MA Research Placement at the V&A: Carter Jackson (2019)

Carter Jackson was awarded the 2018-19 York-V&A Student Placement for an MA student in the Department of History of Art. 

Here, he describes the research he undertook and his experience at the V&A during the placement, in May 2019.

During the month of May, I had the pleasure of working within the V&A’s Design, Architecture and Digital Department (DAD), as the University of York’s MA research placement student. As my application for the placement emphasised my interest in 19th-century architecture (specifically country houses), most of my time at the V&A was spent on a related project: cataloguing the museum’s collection of construction drawings for Kinmel Hall, a Welsh country house renovated extensively in the 1870s. After meeting the team within the DAD department, my first week was spent investigating the history of Kinmel Hall and the work of its architect, William Eden Nesfield. I then began to familiarise myself with the collection of 83 construction drawings for the house and the museum’s standards of cataloguing.

William Eden Nesfield, Kinmel Hall, drawing no. 133, V&A

William Eden Nesfield, Kinmel Hall, drawing no. 133, revised plan for entrance hall; ink, watercolour and pencil on paper., ©Victoria and Albert Museum, London

The following weeks were spent measuring, photographing and noting the most significant aspects of each drawing, before adding them to the Collections Management System. However, my work at the V&A extended beyond my contribution to the Kinmel Hall drawings. I also worked with a curator from the Word & Image Department to catalogue drawings for a 19th-century school that were loaned to the V&A in the 1960s. This work included handling very fragile paper and searching the archives for drawings that were missing—something that was incredibly rewarding when we were successful! When time allowed, I visited the National Art Library to search country-house inventories and sale catalogues, and I also analysed numerous drawings held by the RIBA. These sources not only enriched my understanding of Kinmel Hall, but they have been beneficial to my MA dissertation, which is investigating the relationship between decorative art and architecture in the 19th-century English country house.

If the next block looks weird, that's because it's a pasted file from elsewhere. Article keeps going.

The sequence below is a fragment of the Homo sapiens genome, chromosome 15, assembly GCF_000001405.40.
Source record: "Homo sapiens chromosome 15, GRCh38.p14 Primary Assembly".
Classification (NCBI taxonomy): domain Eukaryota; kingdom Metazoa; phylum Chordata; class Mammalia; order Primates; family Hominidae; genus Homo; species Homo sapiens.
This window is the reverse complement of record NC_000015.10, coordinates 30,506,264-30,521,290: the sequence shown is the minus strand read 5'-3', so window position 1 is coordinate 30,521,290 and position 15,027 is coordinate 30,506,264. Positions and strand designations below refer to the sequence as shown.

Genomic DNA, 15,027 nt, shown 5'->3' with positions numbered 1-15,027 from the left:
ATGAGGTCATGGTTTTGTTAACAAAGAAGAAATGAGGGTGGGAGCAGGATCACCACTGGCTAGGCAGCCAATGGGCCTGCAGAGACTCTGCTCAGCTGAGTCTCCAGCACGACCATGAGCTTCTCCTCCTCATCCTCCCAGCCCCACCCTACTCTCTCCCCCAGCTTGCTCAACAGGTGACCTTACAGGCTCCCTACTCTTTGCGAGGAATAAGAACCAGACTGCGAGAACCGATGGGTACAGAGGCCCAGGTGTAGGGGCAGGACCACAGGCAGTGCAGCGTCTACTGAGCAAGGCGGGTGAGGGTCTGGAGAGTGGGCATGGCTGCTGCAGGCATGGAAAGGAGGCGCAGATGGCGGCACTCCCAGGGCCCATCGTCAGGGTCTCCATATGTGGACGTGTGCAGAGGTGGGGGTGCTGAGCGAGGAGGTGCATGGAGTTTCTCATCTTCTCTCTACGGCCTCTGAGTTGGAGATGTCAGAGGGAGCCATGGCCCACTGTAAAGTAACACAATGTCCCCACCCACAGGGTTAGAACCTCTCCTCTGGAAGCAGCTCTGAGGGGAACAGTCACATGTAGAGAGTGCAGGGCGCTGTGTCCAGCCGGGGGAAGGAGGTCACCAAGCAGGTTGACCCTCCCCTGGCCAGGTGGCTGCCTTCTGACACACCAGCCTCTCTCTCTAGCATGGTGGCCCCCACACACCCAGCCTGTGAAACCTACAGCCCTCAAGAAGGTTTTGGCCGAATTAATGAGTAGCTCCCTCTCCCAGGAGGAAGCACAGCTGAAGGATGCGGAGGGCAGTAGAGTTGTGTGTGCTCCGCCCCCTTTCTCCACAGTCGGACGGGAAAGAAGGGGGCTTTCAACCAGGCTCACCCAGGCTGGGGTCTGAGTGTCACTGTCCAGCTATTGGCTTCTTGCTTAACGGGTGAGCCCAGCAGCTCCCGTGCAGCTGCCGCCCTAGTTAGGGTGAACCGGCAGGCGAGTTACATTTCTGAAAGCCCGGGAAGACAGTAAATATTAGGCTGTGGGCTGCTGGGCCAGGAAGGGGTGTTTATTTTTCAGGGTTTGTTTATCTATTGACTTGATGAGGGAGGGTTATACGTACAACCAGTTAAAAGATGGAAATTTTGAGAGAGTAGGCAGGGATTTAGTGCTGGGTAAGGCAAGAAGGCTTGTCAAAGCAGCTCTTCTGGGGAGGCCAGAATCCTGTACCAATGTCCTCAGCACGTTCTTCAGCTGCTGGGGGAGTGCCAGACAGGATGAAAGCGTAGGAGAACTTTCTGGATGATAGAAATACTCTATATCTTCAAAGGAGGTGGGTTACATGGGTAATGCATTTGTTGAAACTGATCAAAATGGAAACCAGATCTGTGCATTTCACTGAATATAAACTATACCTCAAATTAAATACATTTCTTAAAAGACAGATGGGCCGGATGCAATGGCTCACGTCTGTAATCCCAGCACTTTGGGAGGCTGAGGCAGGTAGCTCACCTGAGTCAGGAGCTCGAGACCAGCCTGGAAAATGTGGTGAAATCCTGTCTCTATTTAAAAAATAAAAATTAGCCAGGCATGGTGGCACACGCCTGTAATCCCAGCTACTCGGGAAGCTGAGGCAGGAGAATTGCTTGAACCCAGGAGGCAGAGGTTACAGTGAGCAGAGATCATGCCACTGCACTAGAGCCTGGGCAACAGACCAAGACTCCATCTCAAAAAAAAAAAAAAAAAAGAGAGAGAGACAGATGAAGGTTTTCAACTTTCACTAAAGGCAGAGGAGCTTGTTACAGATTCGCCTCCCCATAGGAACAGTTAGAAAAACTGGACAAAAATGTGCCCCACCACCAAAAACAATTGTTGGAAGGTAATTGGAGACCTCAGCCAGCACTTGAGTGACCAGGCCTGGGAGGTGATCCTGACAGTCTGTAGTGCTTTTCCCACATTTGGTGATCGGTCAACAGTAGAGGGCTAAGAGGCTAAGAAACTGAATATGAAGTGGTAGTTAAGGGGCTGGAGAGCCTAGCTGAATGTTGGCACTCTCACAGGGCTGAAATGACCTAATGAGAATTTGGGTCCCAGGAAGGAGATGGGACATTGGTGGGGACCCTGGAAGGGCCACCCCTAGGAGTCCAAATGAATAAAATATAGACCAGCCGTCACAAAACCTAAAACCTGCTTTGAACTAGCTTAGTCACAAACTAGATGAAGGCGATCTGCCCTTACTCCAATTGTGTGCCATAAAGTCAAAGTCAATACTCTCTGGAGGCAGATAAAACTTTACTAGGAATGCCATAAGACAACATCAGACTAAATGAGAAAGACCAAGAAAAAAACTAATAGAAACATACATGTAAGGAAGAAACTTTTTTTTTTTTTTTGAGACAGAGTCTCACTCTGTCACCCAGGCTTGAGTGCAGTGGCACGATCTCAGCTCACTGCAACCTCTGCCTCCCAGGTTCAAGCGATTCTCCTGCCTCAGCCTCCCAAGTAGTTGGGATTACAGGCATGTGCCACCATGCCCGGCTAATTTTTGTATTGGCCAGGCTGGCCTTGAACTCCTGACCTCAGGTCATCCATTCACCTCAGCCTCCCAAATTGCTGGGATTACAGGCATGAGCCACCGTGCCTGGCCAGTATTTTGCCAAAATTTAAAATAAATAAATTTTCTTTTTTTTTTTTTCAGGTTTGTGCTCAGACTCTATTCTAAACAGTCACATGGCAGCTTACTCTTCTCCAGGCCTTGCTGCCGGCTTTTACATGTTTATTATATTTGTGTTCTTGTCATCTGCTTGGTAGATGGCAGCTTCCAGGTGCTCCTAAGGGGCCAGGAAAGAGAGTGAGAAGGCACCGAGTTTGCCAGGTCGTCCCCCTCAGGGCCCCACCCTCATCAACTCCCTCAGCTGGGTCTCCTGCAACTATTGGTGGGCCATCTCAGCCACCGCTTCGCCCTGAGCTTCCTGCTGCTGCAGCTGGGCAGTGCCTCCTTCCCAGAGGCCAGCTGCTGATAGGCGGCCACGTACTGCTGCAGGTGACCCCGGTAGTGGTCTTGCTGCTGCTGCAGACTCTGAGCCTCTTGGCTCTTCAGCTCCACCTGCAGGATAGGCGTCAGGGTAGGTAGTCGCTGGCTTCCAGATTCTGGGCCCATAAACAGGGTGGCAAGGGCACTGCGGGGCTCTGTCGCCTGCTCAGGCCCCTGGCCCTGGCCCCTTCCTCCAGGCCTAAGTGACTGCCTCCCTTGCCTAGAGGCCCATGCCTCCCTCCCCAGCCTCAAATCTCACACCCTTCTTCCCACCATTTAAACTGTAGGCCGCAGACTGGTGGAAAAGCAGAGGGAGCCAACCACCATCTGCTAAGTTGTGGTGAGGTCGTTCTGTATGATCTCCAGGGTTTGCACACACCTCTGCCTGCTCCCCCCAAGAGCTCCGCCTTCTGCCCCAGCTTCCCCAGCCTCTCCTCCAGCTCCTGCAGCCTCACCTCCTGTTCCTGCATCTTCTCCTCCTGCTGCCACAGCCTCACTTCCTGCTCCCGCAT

While the primary sources were informative, my favourite parts of the placement were the conversations I had with museum staff. The DAD team invited me to various meetings across departments where I met curators, observed exhibition installation, and developed a new appreciation of the importance of collaboration and open-mindedness. I am especially grateful to the curators who took the time to explain their own paths to the V&A and for the advice they offered me. In my final week at the V&A, I wrote a blog post explaining some of the aspects I found most interesting about the collection of Kinmel Hall drawings.

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